QLC NAND memory is more reliable than HDDs and organisations that need storage for read-intensive applications should switch to these next generation SSDs. So says Micron.
Appropriate QLC flash workloads include processing data lakes, machine and deep learning, real-time analytics and Hadoop-style applications, plus Ceph, SQL and noSQL business intelligence and media streaming by content delivery networks, according to Micron.
Cloud services, vSAN capacity storage, and financial, regulatory and compliance storage could also get an QLC SSD boost, the computer memory maker said.
Micron notes these applications are read-intensive and require fast access. They do not require much over-writing which shortens the life of SSDs as their working life (endurance) is defined by the number of write cycles they support.
Micron’s interest here is that it has launched QLC (4bits/cell) SSDs which have a lower $/TB cost than current TLC (3bits/cell) drives – but a lower endurance. For SSDs this is measured in drive writes per day (DWPD). By contrast, for disk drives the number of terabytes written per year over the warranty period is quoted.
QLC SSD’s lower endurance means they are unsuitable for write-intensive workloads but they represent an alternative to disks for fast access read-intensive work. Kent Smith, a Micron SSD marketer, showed the best fit workload chart for its SSDs on this basis at the Flash Memory Summit 2019.
Smith also compared disk drives from two unnamed manufacturers and Micron’s 5210 ION QLC SSD. He devised a DWPD rating for disk drives from the two manufacturers to enable a like for like comparison between the two storage technologies. The disk DWPD calculation was simple; divide the TB/year number by 365. Here is the results table he presented:
Micron says its 5210 SSD has a DWPD rating of 0.8. That means it has a 4x to 7x advantage over the HDDs in the table above. For example, vendor C’s 14TB has a TB/year rating of 550, which means an 0.11 DWPD value. Since the 5210’s DWPD rating is 0.8 that is slightly more than a 7x advantage in favour of the 521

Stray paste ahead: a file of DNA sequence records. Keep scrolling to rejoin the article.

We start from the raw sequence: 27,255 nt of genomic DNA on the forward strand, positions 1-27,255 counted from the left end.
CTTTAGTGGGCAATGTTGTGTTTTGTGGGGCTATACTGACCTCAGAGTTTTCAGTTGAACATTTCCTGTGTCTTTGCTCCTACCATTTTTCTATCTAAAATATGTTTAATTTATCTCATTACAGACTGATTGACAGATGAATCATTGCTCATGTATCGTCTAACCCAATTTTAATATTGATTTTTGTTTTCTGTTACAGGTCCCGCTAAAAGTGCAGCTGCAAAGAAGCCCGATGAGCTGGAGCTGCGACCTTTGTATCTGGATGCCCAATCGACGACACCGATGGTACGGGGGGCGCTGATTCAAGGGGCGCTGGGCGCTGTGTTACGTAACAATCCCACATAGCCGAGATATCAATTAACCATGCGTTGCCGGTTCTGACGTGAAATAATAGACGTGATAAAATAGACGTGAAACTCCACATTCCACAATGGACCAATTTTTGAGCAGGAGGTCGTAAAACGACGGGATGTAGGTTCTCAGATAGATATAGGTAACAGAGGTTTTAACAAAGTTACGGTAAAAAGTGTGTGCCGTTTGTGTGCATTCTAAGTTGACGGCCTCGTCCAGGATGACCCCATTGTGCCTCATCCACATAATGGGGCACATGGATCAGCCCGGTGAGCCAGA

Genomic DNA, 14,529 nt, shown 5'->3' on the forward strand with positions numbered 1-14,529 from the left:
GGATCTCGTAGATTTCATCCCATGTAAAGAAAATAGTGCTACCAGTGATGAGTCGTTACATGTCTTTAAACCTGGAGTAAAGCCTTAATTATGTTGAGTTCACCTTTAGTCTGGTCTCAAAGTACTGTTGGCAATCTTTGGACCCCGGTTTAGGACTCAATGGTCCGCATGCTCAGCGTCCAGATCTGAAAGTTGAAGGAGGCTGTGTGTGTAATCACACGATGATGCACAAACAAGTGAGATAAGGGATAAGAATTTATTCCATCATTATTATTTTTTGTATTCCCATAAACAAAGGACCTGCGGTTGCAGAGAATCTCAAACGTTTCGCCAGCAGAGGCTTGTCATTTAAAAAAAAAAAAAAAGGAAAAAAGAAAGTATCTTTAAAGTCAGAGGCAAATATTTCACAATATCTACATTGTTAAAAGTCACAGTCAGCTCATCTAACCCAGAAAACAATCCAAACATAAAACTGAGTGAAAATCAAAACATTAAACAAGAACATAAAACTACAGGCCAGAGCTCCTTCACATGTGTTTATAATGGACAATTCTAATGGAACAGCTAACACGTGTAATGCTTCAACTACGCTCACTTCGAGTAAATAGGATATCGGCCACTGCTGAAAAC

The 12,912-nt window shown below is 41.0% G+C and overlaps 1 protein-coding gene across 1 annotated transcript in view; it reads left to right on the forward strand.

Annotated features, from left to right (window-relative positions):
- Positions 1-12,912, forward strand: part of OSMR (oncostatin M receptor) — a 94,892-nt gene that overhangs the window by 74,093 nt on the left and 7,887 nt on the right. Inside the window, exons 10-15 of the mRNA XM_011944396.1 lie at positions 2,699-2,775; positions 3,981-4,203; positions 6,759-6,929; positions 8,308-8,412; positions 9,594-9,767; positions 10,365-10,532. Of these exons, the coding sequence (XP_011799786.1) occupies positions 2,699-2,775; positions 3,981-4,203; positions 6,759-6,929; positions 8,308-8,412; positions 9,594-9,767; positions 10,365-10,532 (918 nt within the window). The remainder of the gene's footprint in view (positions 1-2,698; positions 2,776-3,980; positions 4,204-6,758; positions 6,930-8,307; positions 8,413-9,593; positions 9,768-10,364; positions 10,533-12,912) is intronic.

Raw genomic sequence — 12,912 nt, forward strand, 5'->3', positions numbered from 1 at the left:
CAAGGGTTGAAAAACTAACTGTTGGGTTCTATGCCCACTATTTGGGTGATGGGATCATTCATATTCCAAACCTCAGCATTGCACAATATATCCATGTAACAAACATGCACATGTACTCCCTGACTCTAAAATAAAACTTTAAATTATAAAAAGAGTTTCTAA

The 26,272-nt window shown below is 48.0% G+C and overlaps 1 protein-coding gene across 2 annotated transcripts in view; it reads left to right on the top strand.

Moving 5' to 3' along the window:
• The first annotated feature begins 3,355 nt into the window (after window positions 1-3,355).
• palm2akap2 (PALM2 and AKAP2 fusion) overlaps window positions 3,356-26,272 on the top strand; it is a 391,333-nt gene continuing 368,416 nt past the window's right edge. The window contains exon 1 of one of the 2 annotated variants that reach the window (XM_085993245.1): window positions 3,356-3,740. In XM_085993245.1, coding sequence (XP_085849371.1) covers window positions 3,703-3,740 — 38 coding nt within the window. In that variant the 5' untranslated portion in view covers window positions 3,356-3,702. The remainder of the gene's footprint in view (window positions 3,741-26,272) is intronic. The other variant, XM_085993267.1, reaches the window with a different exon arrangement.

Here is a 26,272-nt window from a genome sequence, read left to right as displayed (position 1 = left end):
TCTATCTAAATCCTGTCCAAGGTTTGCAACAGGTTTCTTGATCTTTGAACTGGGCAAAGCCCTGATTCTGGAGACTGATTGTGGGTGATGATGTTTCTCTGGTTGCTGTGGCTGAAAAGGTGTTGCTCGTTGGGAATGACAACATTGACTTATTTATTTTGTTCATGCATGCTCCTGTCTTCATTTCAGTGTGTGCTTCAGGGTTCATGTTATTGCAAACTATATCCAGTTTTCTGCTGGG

[N.B. Seagate’s 14TB Exos disk drive has a 550TB/year workload rating. Western Digital’s 8TB, 10TB and 12TB Gold disk drives also have a 550TB/year rating. We deduce that vendor B is Western Digital and vendor C is Seagate. These drives are warranted for five years.]
Why it matters
To show that this is important Micron quotes a Seagate disk drive datasheet; “Maximum rate of <550TB/YR (5-year warranty). Workloads exceeding the annualized rate may degrade the drive MTTF and impact reliability.”
That means HDD failure rates increase when HDDs hit their maximum workload rating – an HDD metric of total throughput. This applies to reads and writes whereas SSDs only wear when writing.
Competing SSD manufacturer Samsung thinks that DWPD is no longer fit for purpose as a useful measure of SSD endurance. It argues that terabytes written (TBW) is a more appropriate way to measure endurance.
Samsung asserts that, as SSD capacities increase, DWPD requirements decrease. Content is rewritten fewer times on larger capacity SSDs and so it is inappropriate to use the same DWPD rating as lower capacity SSDs.
Blocks & Files thinks this is not relevant to Micron’s argument. The table above provides a 2,242TB/year workload rating for its SSD’s data writes, which is 4x higher than the disk drives. But the point Micron makes is that its SSD can specifically sustain more read work than the disk drives because their reliability deteriorates after the TB/year number is exceeded.
Consultant Hubbert Smith is not a fan of QLC SSDs, asserting that they are a whole new type of ugly, in a recent Blocks & Files column. Using QLC SSDs for cold storage is a bad idea, he said, but he excludes system vendors using these SSDs to drive to lower cost/GB for storage generally. ” In a system this is likely workable,” he writes.
Micron’s argument withstands comparison with Samsung’s and Smith’s views. In a nutshell, customers can read data in greater amounts and more frequently from the 5210 SSD than they can from HDDs, and at rates that exceed the disk drive’s warranted performance.
So, Micron wants us to understand – SSDs rule, OK! Eat your heart out, disk drive fans.